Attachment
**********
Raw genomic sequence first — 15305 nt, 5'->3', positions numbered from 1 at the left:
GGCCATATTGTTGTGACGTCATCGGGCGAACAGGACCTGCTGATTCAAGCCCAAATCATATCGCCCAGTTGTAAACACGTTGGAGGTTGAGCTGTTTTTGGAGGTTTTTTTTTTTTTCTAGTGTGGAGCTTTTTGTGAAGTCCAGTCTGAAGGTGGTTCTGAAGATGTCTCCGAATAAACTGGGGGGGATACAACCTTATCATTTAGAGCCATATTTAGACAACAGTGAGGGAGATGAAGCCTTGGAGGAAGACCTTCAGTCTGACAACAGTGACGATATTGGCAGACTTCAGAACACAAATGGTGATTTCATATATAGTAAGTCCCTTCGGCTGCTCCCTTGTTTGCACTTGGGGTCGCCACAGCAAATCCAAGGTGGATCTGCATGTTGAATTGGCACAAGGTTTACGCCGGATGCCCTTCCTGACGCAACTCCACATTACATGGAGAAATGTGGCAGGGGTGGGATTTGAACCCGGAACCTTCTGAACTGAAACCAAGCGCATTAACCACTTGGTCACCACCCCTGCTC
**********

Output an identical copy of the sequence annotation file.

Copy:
Raw genomic sequence first — 15305 nt, 5'->3', positions numbered from 1 at the left:
GGCCATATTGTTGTGACGTCATCGGGCGAACAGGACCTGCTGATTCAAGCCCAAATCATATCGCCCAGTTGTAAACACGTTGGAGGTTGAGCTGTTTTTGGAGGTTTTTTTTTTTTTCTAGTGTGGAGCTTTTTGTGAAGTCCAGTCTGAAGGTGGTTCTGAAGATGTCTCCGAATAAACTGGGGGGGATACAACCTTATCATTTAGAGCCATATTTAGACAACAGTGAGGGAGATGAAGCCTTGGAGGAAGACCTTCAGTCTGACAACAGTGACGATATTGGCAGACTTCAGAACACAAATGGTGATTTCATATATAGTAAGTCCCTTCGGCTGCTCCCTTGTTTGCACTTGGGGTCGCCACAGCAAATCCAAGGTGGATCTGCATGTTGAATTGGCACAAGGTTTACGCCGGATGCCCTTCCTGACGCAACTCCACATTACATGGAGAAATGTGGCAGGGGTGGGATTTGAACCCGGAACCTTCTGAACTGAAACCAAGCGCATTAACCACTTGGTCACCACCCCTGCTC